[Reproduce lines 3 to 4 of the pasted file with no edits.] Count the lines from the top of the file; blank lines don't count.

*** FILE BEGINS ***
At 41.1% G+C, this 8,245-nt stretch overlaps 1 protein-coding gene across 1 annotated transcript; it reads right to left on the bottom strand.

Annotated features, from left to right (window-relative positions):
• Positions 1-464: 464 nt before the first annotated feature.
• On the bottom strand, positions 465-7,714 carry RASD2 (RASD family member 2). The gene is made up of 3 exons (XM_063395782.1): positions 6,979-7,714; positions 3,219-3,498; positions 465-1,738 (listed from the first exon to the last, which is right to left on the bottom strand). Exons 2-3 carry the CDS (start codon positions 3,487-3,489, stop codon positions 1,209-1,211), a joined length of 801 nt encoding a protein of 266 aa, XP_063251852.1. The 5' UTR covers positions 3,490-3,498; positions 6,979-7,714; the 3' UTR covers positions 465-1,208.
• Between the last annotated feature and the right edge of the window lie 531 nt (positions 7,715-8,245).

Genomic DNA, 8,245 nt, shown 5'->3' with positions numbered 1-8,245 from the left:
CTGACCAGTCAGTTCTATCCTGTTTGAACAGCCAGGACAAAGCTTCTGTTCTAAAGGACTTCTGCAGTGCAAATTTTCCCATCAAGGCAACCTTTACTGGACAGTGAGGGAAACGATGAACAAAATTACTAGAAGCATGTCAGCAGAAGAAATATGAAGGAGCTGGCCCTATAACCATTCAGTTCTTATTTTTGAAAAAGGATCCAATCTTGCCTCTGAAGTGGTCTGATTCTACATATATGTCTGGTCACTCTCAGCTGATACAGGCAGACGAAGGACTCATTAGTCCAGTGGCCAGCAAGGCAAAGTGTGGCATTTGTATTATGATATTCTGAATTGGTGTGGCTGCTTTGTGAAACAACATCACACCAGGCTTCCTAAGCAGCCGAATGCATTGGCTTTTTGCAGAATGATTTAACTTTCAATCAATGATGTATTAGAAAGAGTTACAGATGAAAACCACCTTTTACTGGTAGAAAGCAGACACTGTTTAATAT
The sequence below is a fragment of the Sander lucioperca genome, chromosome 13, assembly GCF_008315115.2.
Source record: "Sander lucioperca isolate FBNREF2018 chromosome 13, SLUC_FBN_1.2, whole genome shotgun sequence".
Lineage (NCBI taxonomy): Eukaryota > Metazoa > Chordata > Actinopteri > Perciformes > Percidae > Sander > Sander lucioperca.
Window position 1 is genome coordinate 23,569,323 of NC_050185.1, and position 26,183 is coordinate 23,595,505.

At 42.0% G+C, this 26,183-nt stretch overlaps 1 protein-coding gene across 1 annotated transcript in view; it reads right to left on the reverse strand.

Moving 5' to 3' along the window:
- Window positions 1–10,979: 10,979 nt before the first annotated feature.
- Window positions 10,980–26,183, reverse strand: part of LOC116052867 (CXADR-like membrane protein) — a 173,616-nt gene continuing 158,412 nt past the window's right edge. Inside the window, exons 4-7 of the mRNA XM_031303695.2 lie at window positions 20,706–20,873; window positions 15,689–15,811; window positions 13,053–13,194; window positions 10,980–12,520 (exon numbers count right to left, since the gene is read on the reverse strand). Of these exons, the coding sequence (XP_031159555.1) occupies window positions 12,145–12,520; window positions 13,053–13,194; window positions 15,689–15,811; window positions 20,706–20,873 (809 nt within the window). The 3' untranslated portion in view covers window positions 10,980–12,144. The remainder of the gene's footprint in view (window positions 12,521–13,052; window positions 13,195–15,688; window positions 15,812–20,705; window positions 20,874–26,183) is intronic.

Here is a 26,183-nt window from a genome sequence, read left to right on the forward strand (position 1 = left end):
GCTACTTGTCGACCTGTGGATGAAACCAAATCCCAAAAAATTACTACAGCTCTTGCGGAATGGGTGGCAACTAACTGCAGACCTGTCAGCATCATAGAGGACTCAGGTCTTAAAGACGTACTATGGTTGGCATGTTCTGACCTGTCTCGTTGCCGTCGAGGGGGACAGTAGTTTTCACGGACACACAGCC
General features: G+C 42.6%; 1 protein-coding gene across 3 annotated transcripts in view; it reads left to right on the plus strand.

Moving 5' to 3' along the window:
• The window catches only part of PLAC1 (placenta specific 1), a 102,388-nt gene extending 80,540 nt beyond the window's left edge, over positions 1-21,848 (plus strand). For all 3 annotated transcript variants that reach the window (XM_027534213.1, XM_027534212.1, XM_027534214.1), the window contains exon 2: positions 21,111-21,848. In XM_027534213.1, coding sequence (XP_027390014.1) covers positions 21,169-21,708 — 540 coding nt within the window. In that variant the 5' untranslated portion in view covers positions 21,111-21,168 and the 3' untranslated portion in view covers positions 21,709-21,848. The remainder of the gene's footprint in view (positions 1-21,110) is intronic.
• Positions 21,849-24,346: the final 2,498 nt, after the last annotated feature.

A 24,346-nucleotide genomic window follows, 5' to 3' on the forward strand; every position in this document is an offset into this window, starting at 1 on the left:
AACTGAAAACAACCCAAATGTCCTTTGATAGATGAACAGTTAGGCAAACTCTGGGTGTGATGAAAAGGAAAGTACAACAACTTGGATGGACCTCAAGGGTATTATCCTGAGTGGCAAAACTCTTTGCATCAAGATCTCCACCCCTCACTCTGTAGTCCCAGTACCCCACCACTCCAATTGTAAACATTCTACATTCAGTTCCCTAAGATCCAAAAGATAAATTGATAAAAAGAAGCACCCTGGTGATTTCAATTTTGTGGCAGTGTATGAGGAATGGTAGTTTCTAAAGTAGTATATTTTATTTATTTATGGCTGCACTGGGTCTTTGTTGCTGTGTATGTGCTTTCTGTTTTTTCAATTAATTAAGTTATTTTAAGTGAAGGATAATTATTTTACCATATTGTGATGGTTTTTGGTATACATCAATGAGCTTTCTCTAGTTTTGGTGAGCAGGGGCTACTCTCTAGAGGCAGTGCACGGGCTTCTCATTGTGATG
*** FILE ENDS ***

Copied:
• Positions 1-464: 464 nt before the first annotated feature.
• On the bottom strand, positions 465-7,714 carry RASD2 (RASD family member 2). The gene is made up of 3 exons (XM_063395782.1): positions 6,979-7,714; positions 3,219-3,498; positions 465-1,738 (listed from the first exon to the last, which is right to left on the bottom strand). Exons 2-3 carry the CDS (start codon positions 3,487-3,489, stop codon positions 1,209-1,211), a joined length of 801 nt encoding a protein of 266 aa, XP_063251852.1. The 5' UTR covers positions 3,490-3,498; positions 6,979-7,714; the 3' UTR covers positions 465-1,208.